A Russian Rockot launch vehicle has lifted-off from the Plesetsk space center in northern Russia, carrying the Gonets-M (No. 2) satellite, and two Kosmos satellites. Launch took place at 03:30 UTC (07:30 Moscow time) on Wednesday.
The Russian launch system is tailored to payloads requiring a performance of at least 1,950 kg for launches into Low Earth Orbit (LEO). The three-stage liquid fuelled rocket has dedicated launch facilities at Plesetsk Cosmodrome under the control of Eurockot.
Rockot is a fully operational, three stage, liquid propellant Russian launch vehicle which is being offered commercially by Eurockot Launch Services for launches into low earth orbit. The German-Russian joint venture company was formed specifically to offer this vehicle commercially.
However, Wednesday’s launch is being classed as a military mission.
The Rockot launch vehicle uses the the SS-19/(RS-18) Stiletto ICBM for its first two stages. The SS-19, which was originally developed as the Russian UR-100N ICBM series, was designed between 1964 and 1975. Over 360 SS-19 ICBMs were manufactured during the 70s and 80s.
The Breeze-KM third stage uses a re-startable storable liquid propellant engine that has been used in many other Soviet space projects.
The booster unit – which provides the first and second stages of Rockot – is taken from existing SS-19 missiles and is accommodated within an existing transportation/launch container. The third stage – which provides the orbital capability of the launcher – is newly manufactured.
This upper stage contains a modern, autonomous control/guidance system which controls all three stages. The upper stage multiple engine ignition capability allows implementation of various payload injection profiles.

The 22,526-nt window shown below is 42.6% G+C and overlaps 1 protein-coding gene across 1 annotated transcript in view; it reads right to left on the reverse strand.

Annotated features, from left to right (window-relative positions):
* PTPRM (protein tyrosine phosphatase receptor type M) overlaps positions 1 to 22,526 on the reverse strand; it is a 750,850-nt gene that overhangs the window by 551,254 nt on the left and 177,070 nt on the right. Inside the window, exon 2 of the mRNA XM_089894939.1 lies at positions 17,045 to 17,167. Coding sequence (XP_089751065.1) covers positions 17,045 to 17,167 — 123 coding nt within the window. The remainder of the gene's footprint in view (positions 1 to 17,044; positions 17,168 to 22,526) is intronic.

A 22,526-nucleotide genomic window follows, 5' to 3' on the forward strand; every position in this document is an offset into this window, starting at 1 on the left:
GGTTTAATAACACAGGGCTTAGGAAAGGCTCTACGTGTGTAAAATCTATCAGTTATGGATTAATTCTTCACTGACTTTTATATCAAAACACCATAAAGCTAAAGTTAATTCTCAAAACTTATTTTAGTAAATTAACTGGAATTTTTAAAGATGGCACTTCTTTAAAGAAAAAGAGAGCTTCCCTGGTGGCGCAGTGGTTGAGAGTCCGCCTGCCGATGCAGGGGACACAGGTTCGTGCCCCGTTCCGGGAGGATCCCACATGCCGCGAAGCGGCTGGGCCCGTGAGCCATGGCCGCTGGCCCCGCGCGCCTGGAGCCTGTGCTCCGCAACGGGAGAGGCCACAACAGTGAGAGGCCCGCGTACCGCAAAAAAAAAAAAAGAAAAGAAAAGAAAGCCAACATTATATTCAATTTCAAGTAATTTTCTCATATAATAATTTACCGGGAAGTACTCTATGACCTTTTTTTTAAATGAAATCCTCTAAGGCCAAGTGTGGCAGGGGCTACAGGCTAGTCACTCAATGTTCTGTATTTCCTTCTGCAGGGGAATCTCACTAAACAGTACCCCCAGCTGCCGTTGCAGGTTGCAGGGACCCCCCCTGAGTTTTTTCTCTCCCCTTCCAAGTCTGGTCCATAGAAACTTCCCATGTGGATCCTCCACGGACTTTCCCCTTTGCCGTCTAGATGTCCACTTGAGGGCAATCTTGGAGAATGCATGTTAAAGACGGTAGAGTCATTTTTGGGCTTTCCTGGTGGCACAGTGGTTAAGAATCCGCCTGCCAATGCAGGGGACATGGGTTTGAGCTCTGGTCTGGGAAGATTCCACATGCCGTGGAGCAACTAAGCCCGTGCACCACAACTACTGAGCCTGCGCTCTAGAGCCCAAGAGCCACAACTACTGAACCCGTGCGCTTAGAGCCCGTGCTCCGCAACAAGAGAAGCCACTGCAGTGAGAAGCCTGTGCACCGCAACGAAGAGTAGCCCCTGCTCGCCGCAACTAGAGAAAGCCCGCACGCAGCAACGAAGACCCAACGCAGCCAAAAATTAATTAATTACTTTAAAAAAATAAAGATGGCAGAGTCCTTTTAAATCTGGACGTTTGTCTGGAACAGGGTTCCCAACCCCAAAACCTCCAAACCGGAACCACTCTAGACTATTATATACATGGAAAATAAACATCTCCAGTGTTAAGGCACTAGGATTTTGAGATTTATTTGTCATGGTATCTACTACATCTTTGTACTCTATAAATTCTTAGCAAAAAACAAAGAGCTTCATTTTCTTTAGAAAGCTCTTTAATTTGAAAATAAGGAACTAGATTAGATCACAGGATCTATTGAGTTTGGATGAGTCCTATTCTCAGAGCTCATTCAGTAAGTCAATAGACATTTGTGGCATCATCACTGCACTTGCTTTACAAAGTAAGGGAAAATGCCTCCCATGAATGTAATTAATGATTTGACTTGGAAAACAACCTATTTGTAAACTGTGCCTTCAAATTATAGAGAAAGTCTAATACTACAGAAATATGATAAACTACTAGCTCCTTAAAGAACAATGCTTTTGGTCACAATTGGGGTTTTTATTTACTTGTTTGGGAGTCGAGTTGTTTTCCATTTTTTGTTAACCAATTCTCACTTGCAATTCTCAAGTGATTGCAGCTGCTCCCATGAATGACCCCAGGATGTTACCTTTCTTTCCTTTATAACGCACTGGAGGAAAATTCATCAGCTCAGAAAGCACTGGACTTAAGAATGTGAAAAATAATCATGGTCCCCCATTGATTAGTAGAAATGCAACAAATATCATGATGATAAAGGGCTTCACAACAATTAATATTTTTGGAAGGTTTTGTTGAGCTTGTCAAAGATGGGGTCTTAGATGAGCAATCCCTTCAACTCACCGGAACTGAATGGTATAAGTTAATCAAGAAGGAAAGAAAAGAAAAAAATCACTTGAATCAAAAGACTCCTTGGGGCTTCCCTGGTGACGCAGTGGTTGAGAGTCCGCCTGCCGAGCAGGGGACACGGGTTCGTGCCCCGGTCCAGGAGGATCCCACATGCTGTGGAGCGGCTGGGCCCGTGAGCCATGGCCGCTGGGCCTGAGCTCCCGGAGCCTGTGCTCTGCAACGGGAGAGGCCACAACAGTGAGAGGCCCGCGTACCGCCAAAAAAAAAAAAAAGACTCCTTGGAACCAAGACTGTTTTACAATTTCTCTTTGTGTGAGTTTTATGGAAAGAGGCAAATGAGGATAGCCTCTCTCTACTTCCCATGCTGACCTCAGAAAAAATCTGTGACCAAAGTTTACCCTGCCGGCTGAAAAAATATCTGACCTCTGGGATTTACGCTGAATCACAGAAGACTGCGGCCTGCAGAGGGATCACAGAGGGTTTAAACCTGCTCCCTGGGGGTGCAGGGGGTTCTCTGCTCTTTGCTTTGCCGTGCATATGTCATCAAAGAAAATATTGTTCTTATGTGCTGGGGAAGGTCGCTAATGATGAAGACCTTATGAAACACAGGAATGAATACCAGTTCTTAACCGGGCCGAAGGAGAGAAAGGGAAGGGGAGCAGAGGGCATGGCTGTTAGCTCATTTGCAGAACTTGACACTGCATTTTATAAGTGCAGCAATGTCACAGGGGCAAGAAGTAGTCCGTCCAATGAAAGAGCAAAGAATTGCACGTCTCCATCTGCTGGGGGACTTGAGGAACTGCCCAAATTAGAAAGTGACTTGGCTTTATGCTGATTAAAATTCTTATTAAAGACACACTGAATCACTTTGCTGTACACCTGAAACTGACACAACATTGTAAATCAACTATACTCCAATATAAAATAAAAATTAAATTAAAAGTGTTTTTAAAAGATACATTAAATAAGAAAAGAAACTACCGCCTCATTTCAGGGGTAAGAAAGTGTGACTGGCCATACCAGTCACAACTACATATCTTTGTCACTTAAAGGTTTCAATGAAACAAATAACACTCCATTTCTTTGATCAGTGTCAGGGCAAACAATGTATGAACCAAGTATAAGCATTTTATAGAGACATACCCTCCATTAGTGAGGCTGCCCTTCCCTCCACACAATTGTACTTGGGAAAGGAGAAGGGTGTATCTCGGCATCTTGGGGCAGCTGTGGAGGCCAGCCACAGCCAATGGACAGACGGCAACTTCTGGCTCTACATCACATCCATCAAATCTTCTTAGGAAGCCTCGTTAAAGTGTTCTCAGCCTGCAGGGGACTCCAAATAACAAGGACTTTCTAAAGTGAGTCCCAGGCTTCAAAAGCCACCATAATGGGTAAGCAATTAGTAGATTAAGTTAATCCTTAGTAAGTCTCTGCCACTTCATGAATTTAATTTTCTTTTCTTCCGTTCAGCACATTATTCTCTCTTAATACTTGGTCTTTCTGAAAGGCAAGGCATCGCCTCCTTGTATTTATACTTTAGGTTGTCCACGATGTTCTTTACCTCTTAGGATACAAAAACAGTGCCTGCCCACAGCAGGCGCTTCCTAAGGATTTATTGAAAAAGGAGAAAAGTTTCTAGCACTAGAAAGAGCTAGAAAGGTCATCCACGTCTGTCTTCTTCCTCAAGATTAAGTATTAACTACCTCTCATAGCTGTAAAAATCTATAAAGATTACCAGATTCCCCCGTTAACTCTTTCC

The Rockot second stage has an external diameter of 2.5 metres and a length of 3.9 metres. It contains a closed-cycle, turbopump-fed, fixed main engine designated RD-0235 and verniers designated RD-0236 for directional control – as listed in the 200 page vehicle overview presentation (L2).
Separation of the first and second stages is a “hot separation” – due to the fact that the vernier engines are ignited just before the separation. The exhaust gases are diverted by special hatches within the first stage.
After separation, the first stage is braked by retro rockets, then the second stage main engine is ignited. Like the first stage it contains a common bulkhead and a hot gas pressurisation system.
The Breeze-KM stage – which has now been adopted as the standard version of the third stage for the commercial version of Rockot – is a close derivative of the original Breeze-K stage flown during the first three Rockot flights.
It comprises three main compartments which include the propulsion compartment, the hermetically sealed equipment compartment and the interstage compartment. To allow larger satellites to be accommodated and to reduce dynamic loads, structural changes to the Breeze-K stage were introduced.
The structure of the equipment bay of the original Breeze-K stage has been widened and flattened by redistribution of the control equipment.
With two Kosmos satellites also riding as passengers, the Gonets-M satellite – according to the Russian Space Agency – is intended to provide digital user terminal GLONASS positioning data, as well as electronic mail services. However, this is understood to be inaccurate, with Gonets-M having no role in the GLONASS operation.
The Gonets-M satellites are are upgraded versions of the Gonets satellites, a derivative of the military Strela-3 satellite system. They have a lifetime of five to seven years.